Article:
Carbon monoxide (CO) is a common risk found in the home. Dubbed the “silent killer,” CO gas is colorless, odorless, tasteless and non-irritating, however it can lead to unconsciousness, brain damage or death. As a result, more than 400 people die of accidental carbon monoxide influence each year, a higher fatality rate compared to any other type of poisoning.
When the weather cools down, you seal your home for the winter and count on heating appliances to remain warm. These situations are when the risk of carbon monoxide inhalation is highest. Fortunately you can protect your family from carbon monoxide in different ways. One of the most efficient methods is to put in CO detectors throughout your home. Check out this guide to help you understand where carbon monoxide is produced and how to make the most of your CO alarms.
What causes carbon monoxide in a house?
Carbon monoxide is a byproduct of incomplete combustion. Because of this, this gas is produced whenever a fuel source is ignited, including natural gas, propane, oil, charcoal, gasoline, woo, and more. Prevalent causes of carbon monoxide in a house may be:
- Blocked up clothes dryer vent
- Malfunctioning water heater
- Furnace or boiler with a broken heat exchanger
- Closed fireplace flue with a lit fire
- Improperly vented gas or wood stove
- Vehicle idling in the garage
- Portable generator, grill, power tool or lawn equipment running in the garage
Do smoke detectors detect carbon monoxide?
No, smoke detectors do not detect carbon monoxide. In fact, they start an alarm when they detect a certain amount of smoke generated by a fire. Having functional smoke detectors decreases the risk of dying in a house fire by around 55 percent.
Smoke detectors are offered in two basic modes—ionization detectors and photoelectric detectors. Ionization detection functions well with fast-moving fires that emit large flames, while photoelectric models are more effective with smoldering, smoky fires. A few smoke detectors include both kinds of alarms in one unit to boost the chance of responding to a fire, no matter how it burns.
Clearly, smoke detectors and CO alarms are equally important home safety devices. If you inspect the ceiling and notice an alarm of some kind, you won't always know whether it’s a smoke detector or a carbon monoxide alarm. The visual difference is based on the brand and model you want. Here are some factors to remember:
- Most devices are visibly labeled. If not, check for a brand and model number on the back of the detector and find it online. You will also find a manufacture date. If the device is older than 10 years, replace it at the earliest opportunity.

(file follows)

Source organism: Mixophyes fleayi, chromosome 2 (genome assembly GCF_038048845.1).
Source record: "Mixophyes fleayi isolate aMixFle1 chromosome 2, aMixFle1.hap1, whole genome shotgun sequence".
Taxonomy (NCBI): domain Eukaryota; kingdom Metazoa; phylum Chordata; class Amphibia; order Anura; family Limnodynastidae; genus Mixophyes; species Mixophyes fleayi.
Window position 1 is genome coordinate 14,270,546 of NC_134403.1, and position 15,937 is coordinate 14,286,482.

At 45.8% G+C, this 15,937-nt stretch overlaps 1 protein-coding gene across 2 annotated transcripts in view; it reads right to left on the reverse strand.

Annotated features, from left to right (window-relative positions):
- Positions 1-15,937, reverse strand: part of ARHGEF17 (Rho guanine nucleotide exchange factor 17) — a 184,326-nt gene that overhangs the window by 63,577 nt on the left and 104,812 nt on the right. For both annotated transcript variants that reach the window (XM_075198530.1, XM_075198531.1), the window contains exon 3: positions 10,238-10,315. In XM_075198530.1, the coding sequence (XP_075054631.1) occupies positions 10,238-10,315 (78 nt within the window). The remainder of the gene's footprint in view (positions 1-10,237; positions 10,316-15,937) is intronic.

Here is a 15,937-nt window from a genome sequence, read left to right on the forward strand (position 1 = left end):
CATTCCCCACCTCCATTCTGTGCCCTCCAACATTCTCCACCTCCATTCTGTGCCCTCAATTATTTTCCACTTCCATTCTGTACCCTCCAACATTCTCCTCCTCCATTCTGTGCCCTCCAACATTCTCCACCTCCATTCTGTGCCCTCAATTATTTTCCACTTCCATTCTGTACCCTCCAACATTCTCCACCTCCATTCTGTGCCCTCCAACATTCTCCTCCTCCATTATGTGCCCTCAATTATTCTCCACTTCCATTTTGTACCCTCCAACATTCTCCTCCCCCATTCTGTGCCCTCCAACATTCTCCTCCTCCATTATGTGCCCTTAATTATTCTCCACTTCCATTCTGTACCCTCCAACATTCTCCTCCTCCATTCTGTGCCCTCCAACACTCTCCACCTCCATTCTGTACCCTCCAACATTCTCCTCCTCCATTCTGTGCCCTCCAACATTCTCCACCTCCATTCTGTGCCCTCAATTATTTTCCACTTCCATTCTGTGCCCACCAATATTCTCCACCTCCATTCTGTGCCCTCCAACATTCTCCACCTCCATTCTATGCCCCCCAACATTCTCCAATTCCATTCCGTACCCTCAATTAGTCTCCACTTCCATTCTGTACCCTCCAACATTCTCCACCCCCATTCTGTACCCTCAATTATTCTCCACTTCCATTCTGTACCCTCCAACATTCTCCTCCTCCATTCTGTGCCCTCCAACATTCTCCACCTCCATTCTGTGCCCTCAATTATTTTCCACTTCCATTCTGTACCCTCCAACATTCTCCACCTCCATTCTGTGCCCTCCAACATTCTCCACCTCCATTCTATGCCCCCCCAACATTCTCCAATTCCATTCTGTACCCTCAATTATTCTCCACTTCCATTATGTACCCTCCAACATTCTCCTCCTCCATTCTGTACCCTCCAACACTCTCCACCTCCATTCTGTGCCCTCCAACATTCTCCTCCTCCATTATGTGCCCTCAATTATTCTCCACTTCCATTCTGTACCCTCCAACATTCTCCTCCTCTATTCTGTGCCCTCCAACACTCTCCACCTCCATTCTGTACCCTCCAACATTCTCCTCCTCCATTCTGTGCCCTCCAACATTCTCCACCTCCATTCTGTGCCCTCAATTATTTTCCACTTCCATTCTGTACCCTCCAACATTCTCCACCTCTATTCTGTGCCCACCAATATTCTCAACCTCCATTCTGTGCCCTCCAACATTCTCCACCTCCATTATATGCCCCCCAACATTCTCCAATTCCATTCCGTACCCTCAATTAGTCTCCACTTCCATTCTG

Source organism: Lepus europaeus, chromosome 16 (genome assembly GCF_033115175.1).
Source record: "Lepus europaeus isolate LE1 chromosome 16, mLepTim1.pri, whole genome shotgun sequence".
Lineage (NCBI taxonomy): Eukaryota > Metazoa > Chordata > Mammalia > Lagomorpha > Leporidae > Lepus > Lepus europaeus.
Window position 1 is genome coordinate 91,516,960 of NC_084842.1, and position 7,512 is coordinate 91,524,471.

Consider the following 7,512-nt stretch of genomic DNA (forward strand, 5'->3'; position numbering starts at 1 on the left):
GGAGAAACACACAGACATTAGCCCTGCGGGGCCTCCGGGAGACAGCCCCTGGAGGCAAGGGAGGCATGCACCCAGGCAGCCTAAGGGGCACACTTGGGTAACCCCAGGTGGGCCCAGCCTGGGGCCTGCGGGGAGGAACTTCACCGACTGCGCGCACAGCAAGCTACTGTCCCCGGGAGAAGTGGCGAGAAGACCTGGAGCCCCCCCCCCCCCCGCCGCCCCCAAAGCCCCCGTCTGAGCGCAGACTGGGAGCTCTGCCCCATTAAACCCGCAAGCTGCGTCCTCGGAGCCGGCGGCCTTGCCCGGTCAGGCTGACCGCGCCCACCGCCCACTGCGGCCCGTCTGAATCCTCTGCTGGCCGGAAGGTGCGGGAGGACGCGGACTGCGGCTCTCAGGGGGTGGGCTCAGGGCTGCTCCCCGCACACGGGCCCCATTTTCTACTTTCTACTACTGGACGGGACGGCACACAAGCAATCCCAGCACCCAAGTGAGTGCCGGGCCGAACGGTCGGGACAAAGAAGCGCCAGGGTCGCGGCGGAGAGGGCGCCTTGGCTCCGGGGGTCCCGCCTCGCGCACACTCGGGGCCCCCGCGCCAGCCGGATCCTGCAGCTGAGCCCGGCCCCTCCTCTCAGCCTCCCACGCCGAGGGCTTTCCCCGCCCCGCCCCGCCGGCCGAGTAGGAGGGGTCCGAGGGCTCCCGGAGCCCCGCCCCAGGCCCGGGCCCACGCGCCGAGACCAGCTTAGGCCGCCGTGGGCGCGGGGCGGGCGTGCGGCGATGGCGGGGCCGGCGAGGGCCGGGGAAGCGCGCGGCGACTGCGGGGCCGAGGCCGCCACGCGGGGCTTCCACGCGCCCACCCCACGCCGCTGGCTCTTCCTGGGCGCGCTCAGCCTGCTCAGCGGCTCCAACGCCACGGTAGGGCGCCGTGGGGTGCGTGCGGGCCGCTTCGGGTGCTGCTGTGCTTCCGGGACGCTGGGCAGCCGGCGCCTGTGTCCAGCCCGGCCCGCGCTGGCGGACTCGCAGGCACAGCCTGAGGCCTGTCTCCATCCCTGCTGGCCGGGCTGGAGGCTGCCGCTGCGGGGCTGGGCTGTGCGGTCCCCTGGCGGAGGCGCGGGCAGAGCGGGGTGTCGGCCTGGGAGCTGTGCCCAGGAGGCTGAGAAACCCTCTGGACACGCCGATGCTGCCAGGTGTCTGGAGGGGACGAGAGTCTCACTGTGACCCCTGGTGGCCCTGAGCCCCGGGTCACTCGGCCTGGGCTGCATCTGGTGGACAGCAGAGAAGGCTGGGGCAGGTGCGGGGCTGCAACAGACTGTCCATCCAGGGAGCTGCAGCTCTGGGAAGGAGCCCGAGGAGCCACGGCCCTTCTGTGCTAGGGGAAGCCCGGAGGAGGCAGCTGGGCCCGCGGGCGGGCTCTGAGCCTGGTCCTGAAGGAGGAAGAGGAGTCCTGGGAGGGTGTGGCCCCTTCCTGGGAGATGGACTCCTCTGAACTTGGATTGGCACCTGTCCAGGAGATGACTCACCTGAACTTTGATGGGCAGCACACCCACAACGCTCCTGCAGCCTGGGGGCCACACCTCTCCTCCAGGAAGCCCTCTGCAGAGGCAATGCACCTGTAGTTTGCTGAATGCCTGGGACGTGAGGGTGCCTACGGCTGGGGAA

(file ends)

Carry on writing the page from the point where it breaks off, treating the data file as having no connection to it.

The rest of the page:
- Plug-in devices that extract power from an outlet are almost always carbon monoxide sensors94. The device is supposed to be labeled so.
- Some alarms will be two-in-one, sensing both smoke and carbon monoxide with a separate indicator light for each. Still, it can be difficult to tell if there's no label on the front, so reviewing the manufacturing details on the back is worthwhile.
How many carbon monoxide detectors will I want in my home?
The number of CO alarms you need is dependent on your home’s size, number of floors and bedroom arrangement. Follow these guidelines to ensure complete coverage:
- Place carbon monoxide detectors nearby sleeping areas: CO gas exposure is most likely at night when furnaces are running constantly to keep your home heated. For that reason, every bedroom should have a carbon monoxide alarm installed about 15 feet of the door. If a couple of bedroom doors are less than 30 feet apart, a single alarm is adequate.
- Add detectors on all floors:
Dangerous carbon monoxide buildup can become trapped on a single floor of your home, so do your best to have at least one CO detector on all floors.
- Install detectors within 10 feet of your internal garage door: A lot of people end up leaving their cars idling in the garage, resulting in dangerous carbon monoxide buildup, even when the large garage door is wide open. A CO alarm just inside the door—and in the room over the garage—alerts you of heightened carbon monoxide levels within your home.
- Put in detectors at the appropriate height: Carbon monoxide features a weight similar to air, but it’s frequently carried along with the hot air released by combustion appliances. Having detectors up against the ceiling is a good way to catch this rising air. Models that include digital readouts are best placed at eye level to make sure they're easy to read.